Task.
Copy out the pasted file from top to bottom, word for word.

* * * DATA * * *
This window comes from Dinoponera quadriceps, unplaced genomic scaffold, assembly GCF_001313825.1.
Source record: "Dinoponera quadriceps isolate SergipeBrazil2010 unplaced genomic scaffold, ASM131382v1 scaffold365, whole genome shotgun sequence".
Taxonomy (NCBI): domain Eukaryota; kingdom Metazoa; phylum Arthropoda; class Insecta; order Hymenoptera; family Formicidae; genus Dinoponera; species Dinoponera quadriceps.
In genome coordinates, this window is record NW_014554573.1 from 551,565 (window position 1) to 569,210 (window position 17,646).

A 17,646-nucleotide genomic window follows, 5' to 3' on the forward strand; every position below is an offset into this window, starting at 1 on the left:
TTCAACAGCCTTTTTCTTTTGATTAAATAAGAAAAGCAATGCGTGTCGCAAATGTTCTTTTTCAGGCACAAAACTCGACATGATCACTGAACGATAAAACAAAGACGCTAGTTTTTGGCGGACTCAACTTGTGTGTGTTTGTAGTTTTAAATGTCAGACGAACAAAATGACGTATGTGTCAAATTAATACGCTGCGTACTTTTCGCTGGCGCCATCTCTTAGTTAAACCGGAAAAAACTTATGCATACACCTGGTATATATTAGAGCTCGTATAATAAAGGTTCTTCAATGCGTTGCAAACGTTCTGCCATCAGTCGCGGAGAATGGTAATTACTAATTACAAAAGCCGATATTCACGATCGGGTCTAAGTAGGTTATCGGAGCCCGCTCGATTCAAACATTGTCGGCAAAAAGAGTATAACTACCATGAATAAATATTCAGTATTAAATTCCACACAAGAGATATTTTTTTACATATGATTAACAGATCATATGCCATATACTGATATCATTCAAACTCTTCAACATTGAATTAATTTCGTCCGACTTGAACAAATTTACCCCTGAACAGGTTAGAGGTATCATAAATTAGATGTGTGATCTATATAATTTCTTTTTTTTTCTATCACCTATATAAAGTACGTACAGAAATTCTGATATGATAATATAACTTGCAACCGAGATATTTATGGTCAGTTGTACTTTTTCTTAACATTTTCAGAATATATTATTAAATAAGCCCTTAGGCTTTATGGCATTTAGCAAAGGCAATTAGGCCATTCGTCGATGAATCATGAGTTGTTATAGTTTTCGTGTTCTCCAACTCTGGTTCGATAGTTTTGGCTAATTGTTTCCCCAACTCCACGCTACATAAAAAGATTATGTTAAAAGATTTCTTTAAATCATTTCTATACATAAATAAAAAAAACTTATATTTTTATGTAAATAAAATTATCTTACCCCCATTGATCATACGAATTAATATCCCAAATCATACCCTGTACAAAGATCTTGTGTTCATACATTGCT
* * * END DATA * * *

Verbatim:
This window comes from Dinoponera quadriceps, unplaced genomic scaffold, assembly GCF_001313825.1.
Source record: "Dinoponera quadriceps isolate SergipeBrazil2010 unplaced genomic scaffold, ASM131382v1 scaffold365, whole genome shotgun sequence".
Taxonomy (NCBI): domain Eukaryota; kingdom Metazoa; phylum Arthropoda; class Insecta; order Hymenoptera; family Formicidae; genus Dinoponera; species Dinoponera quadriceps.
In genome coordinates, this window is record NW_014554573.1 from 551,565 (window position 1) to 569,210 (window position 17,646).

A 17,646-nucleotide genomic window follows, 5' to 3' on the forward strand; every position below is an offset into this window, starting at 1 on the left:
TTCAACAGCCTTTTTCTTTTGATTAAATAAGAAAAGCAATGCGTGTCGCAAATGTTCTTTTTCAGGCACAAAACTCGACATGATCACTGAACGATAAAACAAAGACGCTAGTTTTTGGCGGACTCAACTTGTGTGTGTTTGTAGTTTTAAATGTCAGACGAACAAAATGACGTATGTGTCAAATTAATACGCTGCGTACTTTTCGCTGGCGCCATCTCTTAGTTAAACCGGAAAAAACTTATGCATACACCTGGTATATATTAGAGCTCGTATAATAAAGGTTCTTCAATGCGTTGCAAACGTTCTGCCATCAGTCGCGGAGAATGGTAATTACTAATTACAAAAGCCGATATTCACGATCGGGTCTAAGTAGGTTATCGGAGCCCGCTCGATTCAAACATTGTCGGCAAAAAGAGTATAACTACCATGAATAAATATTCAGTATTAAATTCCACACAAGAGATATTTTTTTACATATGATTAACAGATCATATGCCATATACTGATATCATTCAAACTCTTCAACATTGAATTAATTTCGTCCGACTTGAACAAATTTACCCCTGAACAGGTTAGAGGTATCATAAATTAGATGTGTGATCTATATAATTTCTTTTTTTTTCTATCACCTATATAAAGTACGTACAGAAATTCTGATATGATAATATAACTTGCAACCGAGATATTTATGGTCAGTTGTACTTTTTCTTAACATTTTCAGAATATATTATTAAATAAGCCCTTAGGCTTTATGGCATTTAGCAAAGGCAATTAGGCCATTCGTCGATGAATCATGAGTTGTTATAGTTTTCGTGTTCTCCAACTCTGGTTCGATAGTTTTGGCTAATTGTTTCCCCAACTCCACGCTACATAAAAAGATTATGTTAAAAGATTTCTTTAAATCATTTCTATACATAAATAAAAAAAACTTATATTTTTATGTAAATAAAATTATCTTACCCCCATTGATCATACGAATTAATATCCCAAATCATACCCTGTACAAAGATCTTGTGTTCATACATTGCT